by Morgan True vtdigger.org Vermont expanded its contract with technology firm Optum by $14.3 million last week, further cementing its role as the company that will likely complete the underperforming Vermont Health Connect exchange. The exchange website is currently down for maintenance and to allow the state to address security issues. It lacks an automated tool for users to update their coverage or personal information, and small businesses mandated into the exchange have never been able to use the website.
State officials have said not to expect those functions to be there when the site is brought back online, sometime before open enrollment, which begins Nov. 15.
Optum is helping the state prepare for a rush of traffic during open enrollment, when many existing users will renew coverage and new users are expected to create accounts.
It’s unclear whether Vermont will contract with Optum to build the exchange’s remaining functions, and state officials were not immediately available to comment on the revision.
The total amount Optum can earn is now $29.4 million on a contract that currently runs through the end of January 2015. The revision, signed Oct. 10, dates back to Sept. 15.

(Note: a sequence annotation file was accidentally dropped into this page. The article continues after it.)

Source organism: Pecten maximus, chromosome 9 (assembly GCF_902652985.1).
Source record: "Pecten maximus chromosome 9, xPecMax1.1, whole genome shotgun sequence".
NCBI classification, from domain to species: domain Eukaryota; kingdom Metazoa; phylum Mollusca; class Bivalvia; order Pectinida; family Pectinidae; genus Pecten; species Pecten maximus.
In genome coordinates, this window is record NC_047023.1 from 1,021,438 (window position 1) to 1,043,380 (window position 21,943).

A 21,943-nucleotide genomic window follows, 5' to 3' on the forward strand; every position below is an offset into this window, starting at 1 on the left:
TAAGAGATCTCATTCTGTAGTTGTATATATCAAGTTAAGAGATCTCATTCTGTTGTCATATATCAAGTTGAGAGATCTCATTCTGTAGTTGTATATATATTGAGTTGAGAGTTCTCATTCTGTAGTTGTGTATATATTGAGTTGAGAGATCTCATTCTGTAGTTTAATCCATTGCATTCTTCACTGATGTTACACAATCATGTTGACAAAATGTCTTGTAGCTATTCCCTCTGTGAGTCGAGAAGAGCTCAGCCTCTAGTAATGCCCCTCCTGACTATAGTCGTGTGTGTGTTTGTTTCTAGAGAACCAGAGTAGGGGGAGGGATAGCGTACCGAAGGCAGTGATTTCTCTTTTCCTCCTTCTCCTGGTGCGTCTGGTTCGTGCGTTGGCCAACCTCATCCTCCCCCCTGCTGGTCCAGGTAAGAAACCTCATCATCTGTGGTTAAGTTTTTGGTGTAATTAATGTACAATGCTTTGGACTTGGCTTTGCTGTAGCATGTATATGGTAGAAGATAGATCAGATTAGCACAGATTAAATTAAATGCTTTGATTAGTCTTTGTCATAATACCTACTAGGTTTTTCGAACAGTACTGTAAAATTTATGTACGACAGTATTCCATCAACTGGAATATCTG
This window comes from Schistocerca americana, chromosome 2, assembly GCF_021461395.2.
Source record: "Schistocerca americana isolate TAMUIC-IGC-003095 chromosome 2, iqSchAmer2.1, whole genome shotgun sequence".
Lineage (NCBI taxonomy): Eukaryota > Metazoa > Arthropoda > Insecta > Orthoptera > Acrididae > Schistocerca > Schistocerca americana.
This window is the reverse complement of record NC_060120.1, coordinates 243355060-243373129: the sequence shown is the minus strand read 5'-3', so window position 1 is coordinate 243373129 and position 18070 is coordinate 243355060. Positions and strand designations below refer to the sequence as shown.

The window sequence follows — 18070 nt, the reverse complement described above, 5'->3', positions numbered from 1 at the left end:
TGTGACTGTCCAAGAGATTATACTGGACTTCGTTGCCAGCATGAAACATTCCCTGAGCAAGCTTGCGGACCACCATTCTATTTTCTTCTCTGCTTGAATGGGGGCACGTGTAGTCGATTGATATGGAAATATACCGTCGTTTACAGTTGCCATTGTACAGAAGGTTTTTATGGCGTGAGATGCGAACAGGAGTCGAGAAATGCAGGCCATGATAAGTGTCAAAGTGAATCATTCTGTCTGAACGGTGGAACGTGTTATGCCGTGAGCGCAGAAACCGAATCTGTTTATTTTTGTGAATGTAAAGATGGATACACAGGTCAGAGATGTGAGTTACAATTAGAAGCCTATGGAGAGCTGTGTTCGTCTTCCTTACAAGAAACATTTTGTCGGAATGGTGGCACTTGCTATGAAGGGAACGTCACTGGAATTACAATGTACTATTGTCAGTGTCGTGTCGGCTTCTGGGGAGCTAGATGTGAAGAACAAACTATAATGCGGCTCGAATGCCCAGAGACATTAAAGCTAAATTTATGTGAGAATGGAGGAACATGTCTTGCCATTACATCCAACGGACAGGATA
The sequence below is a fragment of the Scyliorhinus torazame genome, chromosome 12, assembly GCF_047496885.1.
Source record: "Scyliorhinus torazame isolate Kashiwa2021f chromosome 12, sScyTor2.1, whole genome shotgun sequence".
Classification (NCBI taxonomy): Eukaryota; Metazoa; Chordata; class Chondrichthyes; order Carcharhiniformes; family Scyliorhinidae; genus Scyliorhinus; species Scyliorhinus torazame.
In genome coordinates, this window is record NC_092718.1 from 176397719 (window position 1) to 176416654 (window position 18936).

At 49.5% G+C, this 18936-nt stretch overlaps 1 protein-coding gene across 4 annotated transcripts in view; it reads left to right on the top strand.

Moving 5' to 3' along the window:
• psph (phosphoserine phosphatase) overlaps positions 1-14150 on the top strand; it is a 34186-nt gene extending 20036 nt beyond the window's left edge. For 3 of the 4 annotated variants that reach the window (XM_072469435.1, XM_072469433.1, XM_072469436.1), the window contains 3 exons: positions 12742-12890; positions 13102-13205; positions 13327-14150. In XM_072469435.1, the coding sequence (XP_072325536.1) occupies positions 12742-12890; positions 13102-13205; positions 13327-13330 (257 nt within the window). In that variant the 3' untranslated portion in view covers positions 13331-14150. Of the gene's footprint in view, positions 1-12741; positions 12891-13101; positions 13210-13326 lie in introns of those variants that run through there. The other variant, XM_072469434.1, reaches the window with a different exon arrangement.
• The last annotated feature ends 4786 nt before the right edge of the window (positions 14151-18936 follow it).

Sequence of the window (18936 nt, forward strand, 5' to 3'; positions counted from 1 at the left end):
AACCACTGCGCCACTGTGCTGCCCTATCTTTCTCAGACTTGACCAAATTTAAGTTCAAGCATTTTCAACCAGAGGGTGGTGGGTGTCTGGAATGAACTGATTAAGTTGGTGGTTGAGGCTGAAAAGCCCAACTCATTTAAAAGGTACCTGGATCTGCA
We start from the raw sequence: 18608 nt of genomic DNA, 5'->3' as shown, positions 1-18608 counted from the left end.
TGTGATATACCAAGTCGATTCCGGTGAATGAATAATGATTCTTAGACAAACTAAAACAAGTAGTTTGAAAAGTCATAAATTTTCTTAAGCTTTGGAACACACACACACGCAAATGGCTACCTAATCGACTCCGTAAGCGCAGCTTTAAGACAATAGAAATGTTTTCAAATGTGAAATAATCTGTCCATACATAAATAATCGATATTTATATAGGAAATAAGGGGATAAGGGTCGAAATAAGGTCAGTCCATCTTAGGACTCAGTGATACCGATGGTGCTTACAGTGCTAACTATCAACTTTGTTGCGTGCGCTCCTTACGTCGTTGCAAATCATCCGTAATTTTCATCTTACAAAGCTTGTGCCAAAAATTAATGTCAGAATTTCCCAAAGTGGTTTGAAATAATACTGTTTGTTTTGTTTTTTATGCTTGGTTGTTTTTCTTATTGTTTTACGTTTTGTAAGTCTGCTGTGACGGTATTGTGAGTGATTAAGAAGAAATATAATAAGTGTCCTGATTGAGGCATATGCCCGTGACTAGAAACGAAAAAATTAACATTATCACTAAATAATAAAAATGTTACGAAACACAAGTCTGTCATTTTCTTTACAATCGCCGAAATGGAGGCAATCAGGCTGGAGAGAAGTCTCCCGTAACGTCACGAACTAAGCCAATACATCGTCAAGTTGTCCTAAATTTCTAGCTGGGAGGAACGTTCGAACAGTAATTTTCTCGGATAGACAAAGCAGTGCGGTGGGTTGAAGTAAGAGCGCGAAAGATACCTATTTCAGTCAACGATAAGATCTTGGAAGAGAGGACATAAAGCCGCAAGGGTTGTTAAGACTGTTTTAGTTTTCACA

Optum’s contract is described by state officials as “open-to-buy” or a “time and materials” contract, meaning it can be expanded as needed. The latest revision is the second time Optum’s contract has been expanded since the company was hired as a consultant in June.
Its original $5.6 million contract was expanded by $9.5 million in August when Optum was tasked to manage the state’s transition away from the tech firm CGI, and ensure the state is prepared for open enrollment Nov. 15.
Vermont paid CGI $67 million of an $84 million contract, but CGI left significant portions of the exchange unbuilt. CGI also failed to help the state reduce security risks identified by the feds or improve the site’s usability to the terms of its contract.
The unresolved security issues forced the state to take Vermont Health Connect offline in mid-September, and Optum and the state workers are using the window to perform maintenance and improve the site’s usability, officials have said.
As of Sept. 3, Vermont has spent more than $100 million of its $171 million federal Affordable Care Act earmark building and supporting the Vermont Health Connect exchange.